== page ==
Welcome to the fourth part of our ABC of Hosting series, in which we take a quick look at some industry essentials. This time we focus on the letters M to P.
Welcome to the third part of our ABC of Hosting series, in which we take a quick look at some industry essentials. This time we focus on the letters I to L.
Welcome to the second part of our ABC of Hosting series, in which we take a quick look at some industry essentials. This time we focus on the letters E to H.
Welcome to Atomia’s ABC of Hosting! A series of seven blog posts in which we give you some of the essentials and favourites of our industry. First out are the letters A to D.
Do you like hosting, automation, beautiful design, and outdoor adventures? So do we! Join team_atomia on Instagram to get some behind the scenes material mixed with useful internet insights. 👍
Third-party apps often request more permissions than they actually need, including write access to for example your social media accounts. Once an app has been authorized, it has an access token basically forever until you manually revoke it.
This opens up another attack vector for hackers, which became abundantly clear this morning when pro-Turkish hackers decided to blast out a message all over Twitter.
Years of unstructured documentation was catching up to us. It was a matter of letting our documentation site collapse and form a super-dense black hole that would threaten the very existence of our planet, or initiating a major reboot project. After some contemplation, we chose the latter option. Here we have collected some of the insights we gained from this experience. So before attempting to do any of the below at home, please learn from our
mistakes success story.
As this year is drawing to a close and the holiday season is upon us, we thought it would be nice with a short recap of the year. We’re proud of what we’ve been able to accomplish.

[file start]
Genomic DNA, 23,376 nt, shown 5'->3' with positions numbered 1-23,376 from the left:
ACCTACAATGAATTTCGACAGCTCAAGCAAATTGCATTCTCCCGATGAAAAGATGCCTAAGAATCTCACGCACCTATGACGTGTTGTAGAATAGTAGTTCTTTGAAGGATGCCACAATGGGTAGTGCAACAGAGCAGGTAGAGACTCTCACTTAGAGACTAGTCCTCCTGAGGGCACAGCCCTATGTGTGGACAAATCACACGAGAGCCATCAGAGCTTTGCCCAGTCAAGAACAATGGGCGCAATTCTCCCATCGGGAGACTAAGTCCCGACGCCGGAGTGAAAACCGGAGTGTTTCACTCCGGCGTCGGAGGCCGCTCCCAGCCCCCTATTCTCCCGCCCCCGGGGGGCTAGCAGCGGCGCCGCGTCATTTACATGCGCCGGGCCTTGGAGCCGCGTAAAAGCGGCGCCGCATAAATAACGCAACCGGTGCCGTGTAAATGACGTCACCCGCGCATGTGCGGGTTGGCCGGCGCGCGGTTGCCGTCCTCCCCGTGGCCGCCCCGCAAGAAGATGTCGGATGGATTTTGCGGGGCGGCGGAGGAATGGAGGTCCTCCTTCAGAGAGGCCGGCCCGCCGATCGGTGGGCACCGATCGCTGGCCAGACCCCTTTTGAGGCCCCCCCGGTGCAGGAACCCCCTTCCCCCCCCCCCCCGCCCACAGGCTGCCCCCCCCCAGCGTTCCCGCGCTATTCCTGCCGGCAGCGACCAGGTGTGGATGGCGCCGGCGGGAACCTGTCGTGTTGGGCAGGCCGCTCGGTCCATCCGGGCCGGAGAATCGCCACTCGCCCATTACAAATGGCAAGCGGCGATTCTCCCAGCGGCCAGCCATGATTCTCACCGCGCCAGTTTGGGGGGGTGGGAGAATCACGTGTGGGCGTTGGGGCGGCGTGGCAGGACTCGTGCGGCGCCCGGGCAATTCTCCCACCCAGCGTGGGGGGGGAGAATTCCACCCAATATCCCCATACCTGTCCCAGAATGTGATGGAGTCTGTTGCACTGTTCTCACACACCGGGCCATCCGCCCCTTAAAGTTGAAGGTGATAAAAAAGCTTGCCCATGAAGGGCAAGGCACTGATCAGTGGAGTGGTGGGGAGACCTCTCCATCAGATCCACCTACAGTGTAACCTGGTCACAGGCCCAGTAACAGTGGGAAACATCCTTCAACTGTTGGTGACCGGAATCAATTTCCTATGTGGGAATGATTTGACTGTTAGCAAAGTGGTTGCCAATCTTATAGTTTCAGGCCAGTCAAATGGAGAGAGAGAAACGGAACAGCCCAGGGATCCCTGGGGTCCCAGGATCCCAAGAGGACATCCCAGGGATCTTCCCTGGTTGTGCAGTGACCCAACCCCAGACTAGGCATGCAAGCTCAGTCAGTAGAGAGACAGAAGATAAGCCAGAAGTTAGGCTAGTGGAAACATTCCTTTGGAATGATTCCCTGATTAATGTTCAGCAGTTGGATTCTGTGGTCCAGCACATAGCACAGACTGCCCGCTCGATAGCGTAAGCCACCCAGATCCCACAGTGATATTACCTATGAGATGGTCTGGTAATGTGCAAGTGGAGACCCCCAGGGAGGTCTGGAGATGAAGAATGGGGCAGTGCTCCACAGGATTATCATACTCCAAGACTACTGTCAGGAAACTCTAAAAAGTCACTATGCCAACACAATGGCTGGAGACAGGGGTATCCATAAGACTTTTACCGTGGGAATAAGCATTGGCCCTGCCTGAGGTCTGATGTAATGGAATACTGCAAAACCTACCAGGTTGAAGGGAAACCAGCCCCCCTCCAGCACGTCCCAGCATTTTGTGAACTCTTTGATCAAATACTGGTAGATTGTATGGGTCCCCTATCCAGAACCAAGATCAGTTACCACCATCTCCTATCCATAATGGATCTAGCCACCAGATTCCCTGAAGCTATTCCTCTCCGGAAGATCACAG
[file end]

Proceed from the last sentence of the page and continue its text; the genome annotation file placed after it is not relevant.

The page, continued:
Amazon Web Services was launched back in 2006, a move that has paid off handsomely for Amazon. The company now holds an estimated 31 percent of the cloud service market, which puts them firmly in the lead. However, Microsoft has been making great progress with Azure (launched in 2010), and Google began competing directly with them both when they launched Google Compute Engine (their Amazon EC2 equivalent) in late 2013.
In this article we’re going to take a close look at how these three compare in terms of geographical coverage, something bound to be an important factor for many people and businesses considering which one to use.
The web hosting industry is thriving. Server infrastructure is better and more affordable than ever before and the market keeps growing. This also means there is a lot of competition out there, so if you’re running a hosting business you’ll want to maximize your chances of long-term success. One way is to aim for a global audience, and another is to minimize the resources you need for day-to-day operations.